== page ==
For the first time in a few years, change abounds. New opportunities, new people, new ways of working. Change is a friend not a foe and often signals opportunity more often than not. Each change seemingly a positive bit of momentum towards something better.
Jill Magid, the artist, reframing a situation:
In 2002, as an artist in residence at the Rijksakademie, in Amsterdam, Magid began noticing the large number of surveillance cameras in the city—anonymous gray boxes, mounted on everything from the corners of buildings to coffee-shop awnings. One February morning, she went to the police headquarters and explained that she was an artist interested in decorating the municipal cameras with rhinestones. She was directed to the appropriate police administrators, who told her that they did not work with artists. She thanked them and left. A few weeks later, Magid returned, armed with business cards and a corporate-speak sales pitch, presenting herself as the Head Security Ornamentation Professional at System Azure, a company that she had made up. The police not only allowed her to bedazzle the cameras but even paid her a couple of thousand dollars. “I realized that they could not hear me when I spoke as an artist,” Magid later said. “This had nothing to do with what I proposed but with who I was.”
Source: The New Yorker
In the early 1950s, the Institute of Personality Assessment and Research (IPAR) at the University of California, Berkeley began developing new and different ways to analyze personalities. The scientists at IPAR attempted what many thought was impossible: to study creativity in a methodical and scientific way, working to determine what specific personality traits make certain people creative.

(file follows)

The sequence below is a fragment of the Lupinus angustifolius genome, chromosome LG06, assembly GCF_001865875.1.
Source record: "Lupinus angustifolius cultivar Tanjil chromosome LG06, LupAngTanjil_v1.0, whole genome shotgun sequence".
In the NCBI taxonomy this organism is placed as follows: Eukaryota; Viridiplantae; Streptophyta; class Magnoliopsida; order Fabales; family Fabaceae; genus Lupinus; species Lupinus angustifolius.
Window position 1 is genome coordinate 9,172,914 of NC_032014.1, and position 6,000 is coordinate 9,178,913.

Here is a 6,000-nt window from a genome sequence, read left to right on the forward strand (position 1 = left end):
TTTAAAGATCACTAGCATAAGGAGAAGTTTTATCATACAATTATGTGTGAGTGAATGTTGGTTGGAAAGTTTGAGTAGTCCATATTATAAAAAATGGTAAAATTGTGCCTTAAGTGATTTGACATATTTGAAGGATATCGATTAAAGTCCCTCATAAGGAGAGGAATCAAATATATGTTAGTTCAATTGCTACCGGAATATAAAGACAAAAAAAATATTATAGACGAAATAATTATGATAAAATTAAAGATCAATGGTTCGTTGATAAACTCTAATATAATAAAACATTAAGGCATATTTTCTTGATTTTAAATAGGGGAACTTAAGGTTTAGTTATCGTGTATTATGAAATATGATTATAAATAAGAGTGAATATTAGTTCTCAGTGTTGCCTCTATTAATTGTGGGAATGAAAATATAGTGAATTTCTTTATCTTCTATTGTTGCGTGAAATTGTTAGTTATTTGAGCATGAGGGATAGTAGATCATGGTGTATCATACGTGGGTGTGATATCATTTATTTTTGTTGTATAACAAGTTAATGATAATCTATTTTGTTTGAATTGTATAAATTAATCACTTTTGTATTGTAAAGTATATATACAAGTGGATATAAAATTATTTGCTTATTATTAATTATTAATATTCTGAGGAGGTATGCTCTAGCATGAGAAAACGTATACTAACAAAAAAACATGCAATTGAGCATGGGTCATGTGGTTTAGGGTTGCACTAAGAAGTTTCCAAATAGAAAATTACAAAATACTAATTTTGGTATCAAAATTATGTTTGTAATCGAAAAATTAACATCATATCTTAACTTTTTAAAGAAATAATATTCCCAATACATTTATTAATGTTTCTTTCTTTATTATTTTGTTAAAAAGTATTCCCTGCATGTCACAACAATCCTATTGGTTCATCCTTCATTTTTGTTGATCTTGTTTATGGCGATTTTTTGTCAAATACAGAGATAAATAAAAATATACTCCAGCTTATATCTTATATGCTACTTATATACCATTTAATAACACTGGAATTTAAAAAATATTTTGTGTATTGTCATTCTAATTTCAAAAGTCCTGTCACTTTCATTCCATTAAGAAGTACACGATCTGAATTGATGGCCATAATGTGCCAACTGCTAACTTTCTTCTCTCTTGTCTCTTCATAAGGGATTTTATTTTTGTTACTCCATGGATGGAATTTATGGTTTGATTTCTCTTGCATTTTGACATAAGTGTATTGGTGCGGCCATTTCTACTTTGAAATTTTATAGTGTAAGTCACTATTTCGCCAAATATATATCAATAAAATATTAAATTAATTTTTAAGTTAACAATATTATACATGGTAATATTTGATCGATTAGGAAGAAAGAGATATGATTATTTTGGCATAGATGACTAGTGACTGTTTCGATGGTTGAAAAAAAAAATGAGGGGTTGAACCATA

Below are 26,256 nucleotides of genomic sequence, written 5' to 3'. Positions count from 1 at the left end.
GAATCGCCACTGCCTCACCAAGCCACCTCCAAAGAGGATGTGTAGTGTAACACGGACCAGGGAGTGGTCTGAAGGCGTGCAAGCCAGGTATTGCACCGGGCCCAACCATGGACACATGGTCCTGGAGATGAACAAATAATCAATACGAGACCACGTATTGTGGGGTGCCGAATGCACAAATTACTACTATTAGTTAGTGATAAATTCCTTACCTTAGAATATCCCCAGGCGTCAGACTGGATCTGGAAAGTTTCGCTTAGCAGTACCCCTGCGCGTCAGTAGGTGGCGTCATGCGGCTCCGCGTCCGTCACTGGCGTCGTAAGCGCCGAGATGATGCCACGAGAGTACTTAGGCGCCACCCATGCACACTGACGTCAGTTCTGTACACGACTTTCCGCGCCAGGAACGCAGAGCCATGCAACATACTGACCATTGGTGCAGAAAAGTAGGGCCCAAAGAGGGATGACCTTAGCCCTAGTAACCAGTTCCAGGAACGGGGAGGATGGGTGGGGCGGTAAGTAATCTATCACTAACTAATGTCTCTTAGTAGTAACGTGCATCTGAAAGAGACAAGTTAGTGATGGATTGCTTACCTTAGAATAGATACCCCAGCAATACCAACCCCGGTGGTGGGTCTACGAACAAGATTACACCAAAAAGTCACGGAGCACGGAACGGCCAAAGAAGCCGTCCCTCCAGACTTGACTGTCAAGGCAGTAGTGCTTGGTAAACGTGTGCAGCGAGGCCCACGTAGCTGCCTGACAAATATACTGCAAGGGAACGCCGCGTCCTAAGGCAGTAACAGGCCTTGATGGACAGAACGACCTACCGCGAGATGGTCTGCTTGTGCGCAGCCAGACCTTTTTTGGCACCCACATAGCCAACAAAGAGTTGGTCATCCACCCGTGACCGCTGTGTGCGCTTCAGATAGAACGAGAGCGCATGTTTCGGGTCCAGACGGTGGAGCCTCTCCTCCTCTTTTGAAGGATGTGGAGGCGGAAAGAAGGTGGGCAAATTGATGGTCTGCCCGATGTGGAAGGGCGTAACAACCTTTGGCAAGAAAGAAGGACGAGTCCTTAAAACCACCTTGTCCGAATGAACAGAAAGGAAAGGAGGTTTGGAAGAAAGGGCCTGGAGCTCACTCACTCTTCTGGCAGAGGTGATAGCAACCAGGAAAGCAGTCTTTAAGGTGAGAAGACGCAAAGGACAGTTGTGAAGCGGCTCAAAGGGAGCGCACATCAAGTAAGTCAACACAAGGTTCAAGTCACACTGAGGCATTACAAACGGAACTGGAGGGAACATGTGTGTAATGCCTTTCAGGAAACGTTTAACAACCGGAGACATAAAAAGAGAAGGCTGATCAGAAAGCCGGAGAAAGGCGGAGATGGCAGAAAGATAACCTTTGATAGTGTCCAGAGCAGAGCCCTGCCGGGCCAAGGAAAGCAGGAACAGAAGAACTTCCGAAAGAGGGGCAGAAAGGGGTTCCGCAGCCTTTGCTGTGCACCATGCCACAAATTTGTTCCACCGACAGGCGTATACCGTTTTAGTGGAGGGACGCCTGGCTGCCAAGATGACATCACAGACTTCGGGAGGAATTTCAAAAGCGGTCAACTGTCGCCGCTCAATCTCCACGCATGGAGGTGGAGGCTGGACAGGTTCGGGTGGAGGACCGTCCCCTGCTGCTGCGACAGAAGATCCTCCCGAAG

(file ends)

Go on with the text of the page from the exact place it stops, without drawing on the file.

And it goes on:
IPAR found that creative people tend to be nonconforming, interesting, interested, independent, courageous and self-centered, at least in general. Creatives could make unexpected connections and see patterns in daily life, even those lacking high intelligence or good grades.
In 2012, Russian workers repairing a statue of Lenin unearthed a time capsule with a letter from a Soviet youth group from 1979. It reads, in part: ‘‘Let your character be courageous. Let your songs be happier. Let your love be hotter. We do not feel sorry for ourselves, because we are certain you will be better than us.’’
— Source: NYTimes
There are different ways to control a narrative. There’s the old-fashioned way: Classify documents that you don’t want seen and, as Gates said, ‘‘keep mum on the details.’’ But there’s also the more modern, social-media-savvy approach: Tell the story you want them to believe. Silence is one way to keep a secret. Talking is another. And they are not mutually exclusive.